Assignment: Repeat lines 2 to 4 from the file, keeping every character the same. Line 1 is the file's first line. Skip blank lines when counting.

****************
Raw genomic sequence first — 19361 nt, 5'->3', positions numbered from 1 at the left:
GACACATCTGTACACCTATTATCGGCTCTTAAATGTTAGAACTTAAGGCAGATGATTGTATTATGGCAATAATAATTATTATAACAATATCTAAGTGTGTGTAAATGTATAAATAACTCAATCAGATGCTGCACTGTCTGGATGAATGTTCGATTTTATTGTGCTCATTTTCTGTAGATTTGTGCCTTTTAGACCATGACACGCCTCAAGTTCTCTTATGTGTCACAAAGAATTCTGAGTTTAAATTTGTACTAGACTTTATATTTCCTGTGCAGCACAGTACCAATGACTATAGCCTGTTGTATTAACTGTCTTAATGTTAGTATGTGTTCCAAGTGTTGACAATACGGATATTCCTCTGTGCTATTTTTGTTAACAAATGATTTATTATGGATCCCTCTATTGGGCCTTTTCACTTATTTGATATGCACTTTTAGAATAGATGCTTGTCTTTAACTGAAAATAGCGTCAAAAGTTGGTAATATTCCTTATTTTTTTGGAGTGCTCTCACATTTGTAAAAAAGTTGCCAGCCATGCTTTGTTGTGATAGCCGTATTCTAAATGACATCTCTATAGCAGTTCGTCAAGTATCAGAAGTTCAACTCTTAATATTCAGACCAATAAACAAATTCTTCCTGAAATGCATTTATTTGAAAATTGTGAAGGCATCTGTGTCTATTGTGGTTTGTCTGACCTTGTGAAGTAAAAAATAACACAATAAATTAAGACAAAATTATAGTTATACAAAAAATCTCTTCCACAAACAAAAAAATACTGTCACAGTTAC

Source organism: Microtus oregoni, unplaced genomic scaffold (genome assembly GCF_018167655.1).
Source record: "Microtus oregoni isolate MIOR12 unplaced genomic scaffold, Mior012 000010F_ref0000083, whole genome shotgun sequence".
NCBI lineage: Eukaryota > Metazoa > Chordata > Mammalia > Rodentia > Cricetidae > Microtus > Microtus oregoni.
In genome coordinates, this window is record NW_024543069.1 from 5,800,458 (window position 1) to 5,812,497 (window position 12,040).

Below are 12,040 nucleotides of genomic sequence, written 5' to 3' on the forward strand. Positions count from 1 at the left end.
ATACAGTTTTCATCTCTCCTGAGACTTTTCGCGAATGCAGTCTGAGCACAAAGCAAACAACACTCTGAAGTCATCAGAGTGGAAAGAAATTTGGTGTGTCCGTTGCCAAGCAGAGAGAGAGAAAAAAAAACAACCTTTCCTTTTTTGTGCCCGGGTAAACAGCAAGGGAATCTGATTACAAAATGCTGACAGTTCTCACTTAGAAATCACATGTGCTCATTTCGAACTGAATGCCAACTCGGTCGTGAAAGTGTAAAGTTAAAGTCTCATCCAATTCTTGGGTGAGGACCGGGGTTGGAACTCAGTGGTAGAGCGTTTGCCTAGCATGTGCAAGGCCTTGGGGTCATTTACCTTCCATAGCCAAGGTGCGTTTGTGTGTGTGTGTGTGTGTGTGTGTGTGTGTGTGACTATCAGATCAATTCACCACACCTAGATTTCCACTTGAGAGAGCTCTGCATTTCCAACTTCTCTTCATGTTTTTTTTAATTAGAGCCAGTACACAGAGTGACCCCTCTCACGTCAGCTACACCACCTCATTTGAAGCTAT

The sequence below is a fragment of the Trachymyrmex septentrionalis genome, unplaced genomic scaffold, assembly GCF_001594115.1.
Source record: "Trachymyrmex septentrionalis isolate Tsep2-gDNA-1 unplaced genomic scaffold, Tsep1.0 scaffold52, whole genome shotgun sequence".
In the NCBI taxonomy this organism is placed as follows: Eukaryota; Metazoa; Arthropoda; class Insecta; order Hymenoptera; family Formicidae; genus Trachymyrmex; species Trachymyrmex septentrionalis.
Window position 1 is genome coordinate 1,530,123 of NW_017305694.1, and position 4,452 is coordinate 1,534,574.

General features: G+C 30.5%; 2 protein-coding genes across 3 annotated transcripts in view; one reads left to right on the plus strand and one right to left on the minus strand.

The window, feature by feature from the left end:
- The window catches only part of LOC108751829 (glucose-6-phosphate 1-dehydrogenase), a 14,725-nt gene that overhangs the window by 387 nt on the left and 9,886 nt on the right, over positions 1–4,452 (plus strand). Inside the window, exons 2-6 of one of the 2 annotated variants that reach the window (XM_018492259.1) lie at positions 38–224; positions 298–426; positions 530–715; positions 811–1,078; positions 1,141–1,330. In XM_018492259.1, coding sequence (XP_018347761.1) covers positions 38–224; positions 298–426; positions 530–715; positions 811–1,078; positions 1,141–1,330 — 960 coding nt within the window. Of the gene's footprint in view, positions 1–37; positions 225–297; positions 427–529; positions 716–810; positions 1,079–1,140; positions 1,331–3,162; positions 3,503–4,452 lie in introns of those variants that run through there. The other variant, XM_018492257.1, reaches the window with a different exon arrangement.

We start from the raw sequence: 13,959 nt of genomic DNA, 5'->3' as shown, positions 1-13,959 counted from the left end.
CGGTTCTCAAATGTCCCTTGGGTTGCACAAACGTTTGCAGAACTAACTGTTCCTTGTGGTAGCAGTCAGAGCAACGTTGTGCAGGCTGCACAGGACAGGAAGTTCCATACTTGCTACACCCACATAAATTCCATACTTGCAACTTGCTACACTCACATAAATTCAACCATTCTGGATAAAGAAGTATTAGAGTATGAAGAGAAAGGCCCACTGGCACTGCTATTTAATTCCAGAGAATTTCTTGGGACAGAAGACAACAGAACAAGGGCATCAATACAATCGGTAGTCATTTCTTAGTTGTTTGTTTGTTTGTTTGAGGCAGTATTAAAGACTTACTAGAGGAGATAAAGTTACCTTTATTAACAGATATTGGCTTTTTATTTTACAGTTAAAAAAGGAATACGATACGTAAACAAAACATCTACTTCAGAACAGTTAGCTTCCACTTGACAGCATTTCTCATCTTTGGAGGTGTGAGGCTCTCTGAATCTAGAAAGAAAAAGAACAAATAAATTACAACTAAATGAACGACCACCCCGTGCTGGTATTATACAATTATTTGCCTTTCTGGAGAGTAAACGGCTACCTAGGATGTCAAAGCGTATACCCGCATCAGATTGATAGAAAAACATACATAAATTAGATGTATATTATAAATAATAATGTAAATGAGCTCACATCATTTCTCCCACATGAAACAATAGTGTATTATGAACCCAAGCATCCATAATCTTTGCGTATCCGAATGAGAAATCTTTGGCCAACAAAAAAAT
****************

GACACATCTGTACACCTATTATCGGCTCTTAAATGTTAGAACTTAAGGCAGATGATTGTATTATGGCAATAATAATTATTATAACAATATCTAAGTGTGTGTAAATGTATAAATAACTCAATCAGATGCTGCACTGTCTGGATGAATGTTCGATTTTATTGTGCTCATTTTCTGTAGATTTGTGCCTTTTAGACCATGACACGCCTCAAGTTCTCTTATGTGTCACAAAGAATTCTGAGTTTAAATTTGTACTAGACTTTATATTTCCTGTGCAGCACAGTACCAATGACTATAGCCTGTTGTATTAACTGTCTTAATGTTAGTATGTGTTCCAAGTGTTGACAATACGGATATTCCTCTGTGCTATTTTTGTTAACAAATGATTTATTATGGATCCCTCTATTGGGCCTTTTCACTTATTTGATATGCACTTTTAGAATAGATGCTTGTCTTTAACTGAAAATAGCGTCAAAAGTTGGTAATATTCCTTATTTTTTTGGAGTGCTCTCACATTTGTAAAAAAGTTGCCAGCCATGCTTTGTTGTGATAGCCGTATTCTAAATGACATCTCTATAGCAGTTCGTCAAGTATCAGAAGTTCAACTCTTAATATTCAGACCAATAAACAAATTCTTCCTGAAATGCATTTATTTGAAAATTGTGAAGGCATCTGTGTCTATTGTGGTTTGTCTGACCTTGTGAAGTAAAAAATAACACAATAAATTAAGACAAAATTATAGTTATACAAAAAATCTCTTCCACAAACAAAAAAATACTGTCACAGTTAC

Source organism: Microtus oregoni, unplaced genomic scaffold (genome assembly GCF_018167655.1).
Source record: "Microtus oregoni isolate MIOR12 unplaced genomic scaffold, Mior012 000010F_ref0000083, whole genome shotgun sequence".